Gallium Safety in the Laboratory Page: 2 of 10
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Gallium Safety in the Laboratory
Mr. Lee C. Cadwallader
Idaho National Engineering and Environmental Laboratory
P.O. Box 1625
Idaho Falls, ID 83415-3860
voice (208) 526-1232 / fax (208) 526-2930
A university laboratory experiment for the US Department of Energy magnetic fusion research
program required a simulant for liquid lithium. The simulant choices were narrowed to liquid
gallium and galinstan (Ga-In-Sn) alloy. Safety information on liquid gallium and galinstan were
compiled, and the choice was made to use galinstan. A laboratory safety walkthrough was
performed in the fall of 2002 to support the galinstan experiment. The experiment has been
operating successfully since early 2002.
The US Department of Energy magnetic fusion research program has been investigating ideas
for improving the longevity and operational availability of fusion experiments, and potentially,
fusion power plants. One of the suggestions is to use flowing liquid walls to protect the vacuum
vessel rather than solid armor tiles that have been used in the past. The liquid walls have the
advantages of being "self-renewing" under radiation and thermal damage, they transfer heat well,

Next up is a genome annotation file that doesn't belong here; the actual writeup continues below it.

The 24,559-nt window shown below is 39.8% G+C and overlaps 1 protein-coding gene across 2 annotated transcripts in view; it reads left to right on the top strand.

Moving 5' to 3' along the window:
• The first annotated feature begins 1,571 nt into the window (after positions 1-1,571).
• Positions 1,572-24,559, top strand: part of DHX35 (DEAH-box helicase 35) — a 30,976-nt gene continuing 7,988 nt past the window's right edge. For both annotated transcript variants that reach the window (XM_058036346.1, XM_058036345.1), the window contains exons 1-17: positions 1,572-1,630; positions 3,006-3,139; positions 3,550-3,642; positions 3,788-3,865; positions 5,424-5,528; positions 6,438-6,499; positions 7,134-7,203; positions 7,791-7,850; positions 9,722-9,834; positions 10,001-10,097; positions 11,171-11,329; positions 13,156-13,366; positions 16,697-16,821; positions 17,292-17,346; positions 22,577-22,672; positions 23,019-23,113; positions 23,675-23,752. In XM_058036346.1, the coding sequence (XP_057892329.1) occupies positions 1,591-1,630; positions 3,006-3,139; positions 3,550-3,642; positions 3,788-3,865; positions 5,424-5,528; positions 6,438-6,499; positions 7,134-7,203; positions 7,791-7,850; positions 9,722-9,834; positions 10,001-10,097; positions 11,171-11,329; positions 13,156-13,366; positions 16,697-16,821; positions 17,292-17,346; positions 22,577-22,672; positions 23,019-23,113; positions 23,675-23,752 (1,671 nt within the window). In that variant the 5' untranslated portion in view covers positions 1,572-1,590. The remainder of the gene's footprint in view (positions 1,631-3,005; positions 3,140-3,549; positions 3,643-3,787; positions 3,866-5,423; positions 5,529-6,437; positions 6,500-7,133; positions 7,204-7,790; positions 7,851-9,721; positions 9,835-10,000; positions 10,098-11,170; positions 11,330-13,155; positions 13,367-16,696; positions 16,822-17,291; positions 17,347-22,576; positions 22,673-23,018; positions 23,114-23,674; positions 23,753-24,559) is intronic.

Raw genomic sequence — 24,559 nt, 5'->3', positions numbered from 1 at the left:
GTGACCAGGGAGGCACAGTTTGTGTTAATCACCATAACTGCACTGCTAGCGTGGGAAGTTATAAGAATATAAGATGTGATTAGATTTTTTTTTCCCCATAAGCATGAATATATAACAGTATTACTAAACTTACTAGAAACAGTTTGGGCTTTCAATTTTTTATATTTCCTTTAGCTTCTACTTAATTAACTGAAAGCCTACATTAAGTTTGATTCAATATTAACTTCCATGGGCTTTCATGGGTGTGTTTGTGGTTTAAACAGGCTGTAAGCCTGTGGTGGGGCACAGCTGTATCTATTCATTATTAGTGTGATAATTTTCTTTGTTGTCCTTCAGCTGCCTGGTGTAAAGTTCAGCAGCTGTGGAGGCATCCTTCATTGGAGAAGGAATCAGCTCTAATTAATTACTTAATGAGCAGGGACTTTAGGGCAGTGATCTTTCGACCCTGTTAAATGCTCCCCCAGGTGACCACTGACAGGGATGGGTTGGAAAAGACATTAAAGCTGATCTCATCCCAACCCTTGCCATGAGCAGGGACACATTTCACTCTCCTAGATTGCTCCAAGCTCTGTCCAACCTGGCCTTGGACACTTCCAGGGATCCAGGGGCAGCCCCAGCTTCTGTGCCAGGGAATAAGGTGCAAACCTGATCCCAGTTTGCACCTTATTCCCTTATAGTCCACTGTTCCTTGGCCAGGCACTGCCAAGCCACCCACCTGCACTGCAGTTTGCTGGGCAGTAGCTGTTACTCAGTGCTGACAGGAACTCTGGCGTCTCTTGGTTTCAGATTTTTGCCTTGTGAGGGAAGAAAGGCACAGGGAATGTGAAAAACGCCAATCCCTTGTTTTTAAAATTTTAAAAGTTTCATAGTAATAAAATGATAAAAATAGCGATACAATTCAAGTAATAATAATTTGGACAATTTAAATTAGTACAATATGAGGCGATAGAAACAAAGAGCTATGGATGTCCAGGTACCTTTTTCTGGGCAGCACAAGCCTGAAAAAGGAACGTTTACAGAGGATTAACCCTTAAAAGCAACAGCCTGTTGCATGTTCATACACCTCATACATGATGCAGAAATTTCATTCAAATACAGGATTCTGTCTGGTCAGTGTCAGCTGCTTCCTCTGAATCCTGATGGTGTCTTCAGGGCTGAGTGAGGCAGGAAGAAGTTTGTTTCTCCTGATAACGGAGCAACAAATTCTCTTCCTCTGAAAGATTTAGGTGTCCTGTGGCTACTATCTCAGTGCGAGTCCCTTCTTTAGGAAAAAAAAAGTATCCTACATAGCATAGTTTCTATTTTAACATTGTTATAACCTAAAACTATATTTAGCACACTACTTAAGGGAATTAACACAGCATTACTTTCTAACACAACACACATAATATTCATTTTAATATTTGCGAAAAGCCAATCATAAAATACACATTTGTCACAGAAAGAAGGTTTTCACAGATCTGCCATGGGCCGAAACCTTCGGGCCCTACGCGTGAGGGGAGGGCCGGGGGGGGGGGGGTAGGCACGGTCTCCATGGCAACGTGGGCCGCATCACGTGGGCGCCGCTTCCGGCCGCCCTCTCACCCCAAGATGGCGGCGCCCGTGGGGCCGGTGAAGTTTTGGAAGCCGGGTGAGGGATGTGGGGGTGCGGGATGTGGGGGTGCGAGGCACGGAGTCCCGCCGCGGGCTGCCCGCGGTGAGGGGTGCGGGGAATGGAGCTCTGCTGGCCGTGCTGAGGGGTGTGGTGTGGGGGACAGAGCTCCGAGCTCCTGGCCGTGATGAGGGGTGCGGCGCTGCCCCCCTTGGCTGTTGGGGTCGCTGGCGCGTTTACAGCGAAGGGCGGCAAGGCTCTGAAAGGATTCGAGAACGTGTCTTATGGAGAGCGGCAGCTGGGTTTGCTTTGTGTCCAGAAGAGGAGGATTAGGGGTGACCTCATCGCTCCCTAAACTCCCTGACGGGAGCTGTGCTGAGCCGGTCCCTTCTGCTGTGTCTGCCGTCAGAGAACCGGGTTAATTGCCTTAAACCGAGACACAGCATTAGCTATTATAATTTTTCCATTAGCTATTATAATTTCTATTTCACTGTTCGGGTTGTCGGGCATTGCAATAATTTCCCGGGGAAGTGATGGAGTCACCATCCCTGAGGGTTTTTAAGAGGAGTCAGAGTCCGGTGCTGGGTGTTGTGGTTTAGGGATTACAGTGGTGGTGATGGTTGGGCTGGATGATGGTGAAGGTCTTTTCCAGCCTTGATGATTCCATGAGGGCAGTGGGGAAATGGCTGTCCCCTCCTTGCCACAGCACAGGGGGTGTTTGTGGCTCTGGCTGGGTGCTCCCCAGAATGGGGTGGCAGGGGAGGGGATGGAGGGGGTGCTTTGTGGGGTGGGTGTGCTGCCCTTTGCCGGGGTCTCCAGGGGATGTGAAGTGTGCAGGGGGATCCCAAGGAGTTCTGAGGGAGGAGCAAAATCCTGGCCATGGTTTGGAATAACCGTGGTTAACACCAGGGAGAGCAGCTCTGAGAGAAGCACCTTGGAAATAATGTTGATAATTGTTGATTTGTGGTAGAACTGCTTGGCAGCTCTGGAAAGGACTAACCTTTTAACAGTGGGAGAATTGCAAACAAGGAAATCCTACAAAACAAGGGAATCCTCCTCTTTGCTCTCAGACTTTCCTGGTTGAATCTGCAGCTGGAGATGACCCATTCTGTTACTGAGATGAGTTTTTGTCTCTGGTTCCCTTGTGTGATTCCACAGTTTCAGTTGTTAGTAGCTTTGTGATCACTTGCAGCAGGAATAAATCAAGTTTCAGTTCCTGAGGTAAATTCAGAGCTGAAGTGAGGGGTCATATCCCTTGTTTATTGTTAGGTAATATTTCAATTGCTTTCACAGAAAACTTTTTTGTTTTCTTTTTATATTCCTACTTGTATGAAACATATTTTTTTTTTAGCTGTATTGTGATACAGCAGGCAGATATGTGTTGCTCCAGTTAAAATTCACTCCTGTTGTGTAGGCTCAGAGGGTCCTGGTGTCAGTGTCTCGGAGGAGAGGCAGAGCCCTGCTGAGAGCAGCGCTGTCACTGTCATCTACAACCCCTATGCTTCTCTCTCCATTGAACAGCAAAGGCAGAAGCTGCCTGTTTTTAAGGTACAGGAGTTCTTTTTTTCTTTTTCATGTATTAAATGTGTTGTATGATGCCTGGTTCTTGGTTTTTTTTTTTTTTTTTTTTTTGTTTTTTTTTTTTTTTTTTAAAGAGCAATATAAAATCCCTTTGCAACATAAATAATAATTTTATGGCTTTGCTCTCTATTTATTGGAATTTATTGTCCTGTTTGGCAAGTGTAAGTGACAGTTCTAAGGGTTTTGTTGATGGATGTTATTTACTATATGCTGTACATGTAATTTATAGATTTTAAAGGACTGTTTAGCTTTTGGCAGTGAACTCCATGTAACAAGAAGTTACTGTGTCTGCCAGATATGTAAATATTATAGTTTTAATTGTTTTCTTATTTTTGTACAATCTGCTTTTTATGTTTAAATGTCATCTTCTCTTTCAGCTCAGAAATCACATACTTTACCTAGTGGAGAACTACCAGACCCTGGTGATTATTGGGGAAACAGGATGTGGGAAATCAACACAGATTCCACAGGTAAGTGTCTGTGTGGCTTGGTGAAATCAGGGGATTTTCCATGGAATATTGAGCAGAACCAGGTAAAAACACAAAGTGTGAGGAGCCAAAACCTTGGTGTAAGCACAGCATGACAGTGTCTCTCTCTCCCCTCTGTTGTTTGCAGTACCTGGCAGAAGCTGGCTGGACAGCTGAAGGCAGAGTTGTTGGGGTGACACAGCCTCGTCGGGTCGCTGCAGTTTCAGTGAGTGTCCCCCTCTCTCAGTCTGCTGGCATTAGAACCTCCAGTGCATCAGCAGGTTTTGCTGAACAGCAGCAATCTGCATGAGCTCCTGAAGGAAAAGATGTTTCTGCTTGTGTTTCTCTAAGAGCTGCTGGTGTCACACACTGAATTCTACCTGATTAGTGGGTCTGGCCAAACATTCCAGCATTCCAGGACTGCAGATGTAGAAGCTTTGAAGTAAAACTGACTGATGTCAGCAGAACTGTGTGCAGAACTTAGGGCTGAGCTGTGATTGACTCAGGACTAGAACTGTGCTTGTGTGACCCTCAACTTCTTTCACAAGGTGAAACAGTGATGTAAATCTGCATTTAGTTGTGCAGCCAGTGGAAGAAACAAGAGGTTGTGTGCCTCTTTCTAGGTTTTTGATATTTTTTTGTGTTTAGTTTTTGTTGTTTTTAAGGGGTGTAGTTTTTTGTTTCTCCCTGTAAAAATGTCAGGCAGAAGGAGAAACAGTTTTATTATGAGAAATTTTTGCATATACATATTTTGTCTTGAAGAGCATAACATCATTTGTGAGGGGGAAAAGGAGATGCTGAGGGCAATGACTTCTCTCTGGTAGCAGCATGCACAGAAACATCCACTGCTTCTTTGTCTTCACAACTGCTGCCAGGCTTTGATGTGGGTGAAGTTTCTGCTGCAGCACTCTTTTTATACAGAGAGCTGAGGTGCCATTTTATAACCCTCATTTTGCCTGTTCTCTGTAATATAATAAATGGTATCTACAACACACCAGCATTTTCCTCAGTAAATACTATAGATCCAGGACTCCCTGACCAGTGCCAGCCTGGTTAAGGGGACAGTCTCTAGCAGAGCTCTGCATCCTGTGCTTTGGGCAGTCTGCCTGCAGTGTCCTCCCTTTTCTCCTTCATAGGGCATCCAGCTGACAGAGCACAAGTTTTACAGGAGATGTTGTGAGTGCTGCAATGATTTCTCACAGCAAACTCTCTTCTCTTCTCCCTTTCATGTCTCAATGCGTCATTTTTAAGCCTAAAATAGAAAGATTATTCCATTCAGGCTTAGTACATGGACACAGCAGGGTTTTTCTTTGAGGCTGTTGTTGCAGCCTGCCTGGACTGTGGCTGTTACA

and they shield the vessel walls well.1 Experiments have been initiated to test liquid walls in
fusion conditions.2 The Magnetic Toroidal Liquid Metal Flow Loop (MTOR) experiment3 at the
University of California-Los Angeles (UCLA) was designed to test and develop models for the
flow properties of unirradiated liquid metal as it traverses a magnetic field similar to the
magnetic fields used for ion confinement in a fusion experiment. While liquid lithium and
lithium-tin are the leading candidates for the liquid wall material, and would be the best fluids to
test in the MTOR experiment, the university lab staff were reluctant to handle large quantities
(50 liters and more) of 200 C lithium. Alternatives were sought to determine if any other liquid
metals would behave similarly to lithium or Li-Sn so that experiment results could be scaled to
give general results for lithium. After surveying the likely candidate metals, gallium was the
obvious choice. Gallium is much less chemically reactive than lithium or other alkali metals, it
melts at a lower temperature than other light metals, and is less costly than pure alkali metals.
Gallium properties and industrial uses were investigated to determine if there were any unique or
special hazards associated with gallium. The gallium alloy, galinstan, was also investigated to
compare to gallium metal. This paper discusses the safety issues with using gallium and
galinstan, the choice of galinstan alloy, and overview results of the safety walkthrough.
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Cadwallader, Lee C. Gallium Safety in the Laboratory, article, June 1, 2003; [Idaho Falls, Idaho]. (digital.library.unt.edu/ark:/67531/metadc883384/m1/2/: accessed November 20, 2018), University of North Texas Libraries, Digital Library, digital.library.unt.edu; crediting UNT Libraries Government Documents Department.